By Illinois Radio Network
SPRINGFIELD – More than half of Illinois’ households would qualify to be able to send a student to the University of Illinois with tuition paid for by taxpayers this fall after changes made at the request of the governor.
The University of Illinois will expand its tuition assistance program to cover half of the households in the state, Gov. J.B. Pritzker said.
The announcement came one day after the state’s flagship university’s board of trustees approved increasing tuition costs for incoming freshmen for the first time in six years and approved a 40 percent pay raise for University of Illinois President Tim Killeen.
“A central priority for me in this office is making college more affordable for those who can least afford it,” Pritzker said Friday in Chicago. “The University of Illinois’ trustees have agreed to my request that they expand free tuition to families who can least afford the costs of college.”
He said students should be able to access the expanded program in time for the fall 2020 semester.
The Illinois Commitment program offers enrollment tuition-free to in-state residents whose household income is below $61,000 annually. A ten percent increase, as Pritzker said, would increase that threshold to $67,100. Tuition is just part of the cost of attending college. The cost of housing, books and fees that students paid last fall totaled $31,390. Much of that would not be covered by the program.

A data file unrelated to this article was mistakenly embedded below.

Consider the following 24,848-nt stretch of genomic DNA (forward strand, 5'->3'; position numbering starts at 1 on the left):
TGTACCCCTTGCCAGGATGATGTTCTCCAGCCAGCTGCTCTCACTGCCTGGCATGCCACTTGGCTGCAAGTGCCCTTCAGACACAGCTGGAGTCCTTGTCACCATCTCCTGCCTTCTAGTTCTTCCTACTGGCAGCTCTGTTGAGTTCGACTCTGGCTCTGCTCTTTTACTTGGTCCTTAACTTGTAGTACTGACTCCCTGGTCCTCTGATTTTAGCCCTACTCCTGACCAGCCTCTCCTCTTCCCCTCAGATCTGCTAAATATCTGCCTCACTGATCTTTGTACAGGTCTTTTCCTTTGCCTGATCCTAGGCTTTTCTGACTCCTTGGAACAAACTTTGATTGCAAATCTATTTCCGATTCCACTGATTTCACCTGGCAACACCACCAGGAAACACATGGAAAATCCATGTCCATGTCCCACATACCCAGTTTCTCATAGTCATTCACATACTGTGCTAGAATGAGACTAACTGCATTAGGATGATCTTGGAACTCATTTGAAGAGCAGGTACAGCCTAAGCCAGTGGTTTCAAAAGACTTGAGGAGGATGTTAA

The median Illinois household income was $63,575 annually between 2014 and 2018, according to the U.S. Census.
Representatives for the university didn’t immediately respond to questions about how much the program expansion would cost.
The university’s board on Thursday approved raising the price of tuition by 1.8 percent at its Urbana-Champaign and Chicago campuses and 1 percent at its Springfield campus. The increase would only affect incoming freshmen. The college’s Urbana-Champaign campus will cost $12,254 for freshmen attending in the fall of 2020. Many of the university’s students already receive some sort of financial aid.
Students whose households own more than $50,000 in assets don’t qualify to participate in the program.
Illinois lawmakers have for years been pushing to implement a statewide “college promise” program that would guarantee the first two years at a community college or comparably-priced school are tuition and fee-free to in-state residents.
Illinois Radio Network can be reached at News@WJBC.com.